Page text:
3. U.S. municipals.
U.S. municipal debt looks attractive against other bond sectors, and we see potential for inflows after munis’ recent strong performance. The sector’s tax-exempt status is another plus, and munis are a portfolio diversifier, with negative correlations to equities and high yield, our analysis shows. Finally, munis also have been the least volatile fixed income sector, based on daily moves in the past three years.
Within the sector, we favor revenue bonds backed by revenue streams such as water or sewer utilities over general obligation debt that is vulnerable to local pension deficits. We also favor selected exposure to high yield munis, except those of troubled Puerto Rico.
Market Realist – Munis offer better returns and have low correlations to equities
Municipal bonds (MUB)(CMF) are debt securities issued by states, municipalities, and other public entities to fund their operations or any public projects. The interest income on tax-free munis is exempt from federal income tax and often from state and local income tax as well.
Historically, we’ve seen that investment-grade and high-yield municipal bonds have a very low correlation with most other asset classes. At times, the correlation was as low as zero, which indicates that munis could offer better portfolio diversification. According to FactSet data for the five-year period ended September 2013, Barclays Municipal Bond Index had zero correlation with the S&P 500 Index (SPY), -0.01 correlation with the Russell 2000 Index, and 0.16 with the MSCI Emerging Markets Index (EEM).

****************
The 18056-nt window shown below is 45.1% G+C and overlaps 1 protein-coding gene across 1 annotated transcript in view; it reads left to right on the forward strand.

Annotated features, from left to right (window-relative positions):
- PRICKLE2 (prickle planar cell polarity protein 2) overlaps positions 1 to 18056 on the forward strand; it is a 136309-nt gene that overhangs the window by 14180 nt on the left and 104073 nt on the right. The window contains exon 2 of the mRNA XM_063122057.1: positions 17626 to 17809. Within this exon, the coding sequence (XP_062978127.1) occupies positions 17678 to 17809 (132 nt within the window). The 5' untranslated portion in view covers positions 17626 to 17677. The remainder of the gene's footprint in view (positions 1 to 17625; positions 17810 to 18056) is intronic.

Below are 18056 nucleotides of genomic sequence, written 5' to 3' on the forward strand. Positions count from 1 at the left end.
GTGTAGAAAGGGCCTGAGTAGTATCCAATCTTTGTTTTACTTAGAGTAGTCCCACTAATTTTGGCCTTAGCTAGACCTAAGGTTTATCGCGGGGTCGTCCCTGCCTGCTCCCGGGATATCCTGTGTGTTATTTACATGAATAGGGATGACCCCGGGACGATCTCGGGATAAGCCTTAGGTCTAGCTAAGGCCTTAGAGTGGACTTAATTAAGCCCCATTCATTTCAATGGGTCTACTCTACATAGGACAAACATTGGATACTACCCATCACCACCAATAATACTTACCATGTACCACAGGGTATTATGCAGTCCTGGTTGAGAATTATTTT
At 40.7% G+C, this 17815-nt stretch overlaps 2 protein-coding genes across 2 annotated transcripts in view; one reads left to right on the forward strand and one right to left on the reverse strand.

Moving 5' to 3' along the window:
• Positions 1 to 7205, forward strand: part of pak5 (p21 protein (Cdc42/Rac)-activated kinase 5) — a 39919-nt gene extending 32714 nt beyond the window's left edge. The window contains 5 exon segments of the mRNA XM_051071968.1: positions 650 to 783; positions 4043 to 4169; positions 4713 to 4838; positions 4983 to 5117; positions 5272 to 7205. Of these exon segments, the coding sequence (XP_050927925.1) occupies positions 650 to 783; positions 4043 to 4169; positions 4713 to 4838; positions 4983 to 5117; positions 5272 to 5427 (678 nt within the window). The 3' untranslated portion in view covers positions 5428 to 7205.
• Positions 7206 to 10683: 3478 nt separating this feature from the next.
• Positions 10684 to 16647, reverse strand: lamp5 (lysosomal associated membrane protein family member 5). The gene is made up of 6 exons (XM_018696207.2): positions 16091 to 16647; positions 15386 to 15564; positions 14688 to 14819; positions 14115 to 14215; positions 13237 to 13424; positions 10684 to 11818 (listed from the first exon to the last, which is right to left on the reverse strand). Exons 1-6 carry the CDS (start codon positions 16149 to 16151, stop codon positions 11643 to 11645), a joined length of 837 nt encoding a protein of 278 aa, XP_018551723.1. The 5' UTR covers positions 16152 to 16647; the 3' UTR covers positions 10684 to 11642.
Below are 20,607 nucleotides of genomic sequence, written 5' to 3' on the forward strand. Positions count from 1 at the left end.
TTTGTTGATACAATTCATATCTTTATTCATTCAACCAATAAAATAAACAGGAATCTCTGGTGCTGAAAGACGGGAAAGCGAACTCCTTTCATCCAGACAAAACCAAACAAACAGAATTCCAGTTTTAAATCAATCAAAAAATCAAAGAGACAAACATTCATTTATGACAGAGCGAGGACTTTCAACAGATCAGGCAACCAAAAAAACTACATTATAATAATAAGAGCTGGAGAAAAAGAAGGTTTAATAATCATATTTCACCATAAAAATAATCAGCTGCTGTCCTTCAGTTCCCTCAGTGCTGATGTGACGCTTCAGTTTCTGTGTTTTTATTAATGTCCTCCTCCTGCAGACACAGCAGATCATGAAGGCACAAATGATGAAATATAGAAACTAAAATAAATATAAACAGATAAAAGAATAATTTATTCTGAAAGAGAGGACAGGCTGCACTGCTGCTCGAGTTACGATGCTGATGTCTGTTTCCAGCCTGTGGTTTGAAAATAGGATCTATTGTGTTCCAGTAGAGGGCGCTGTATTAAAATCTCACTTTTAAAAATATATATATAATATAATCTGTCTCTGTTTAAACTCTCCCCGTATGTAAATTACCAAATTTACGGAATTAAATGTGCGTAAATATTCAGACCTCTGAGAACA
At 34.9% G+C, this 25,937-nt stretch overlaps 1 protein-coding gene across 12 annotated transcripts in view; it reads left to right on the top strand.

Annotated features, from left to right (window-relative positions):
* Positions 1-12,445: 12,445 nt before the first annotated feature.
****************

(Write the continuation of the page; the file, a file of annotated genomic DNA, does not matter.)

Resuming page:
Under stock market volatility, munis (SHM) could provide higher returns than most other asset classes. The most striking example of this advantage was in 2015, when munis outperformed other asset classes. Investment-grade municipal bonds, as represented by the Barclays Municipal Bond Index, offered a 3.3% return in 2015 while high-yielding municipal bonds, as represented by Barclays Municipal High Yield Bond Index, rose 7.5%. In contrast, the S&P 500 was up a mere 1.4% while US bonds returned 0.55%.
Revenue bonds guarantee repayment and are secured by a specific revenue source. They’re mainly used to fund income-producing projects. Since municipal security doesn’t back revenue bonds, they carry a higher default risk, so they offer a slightly higher interest rate than general-obligation bonds.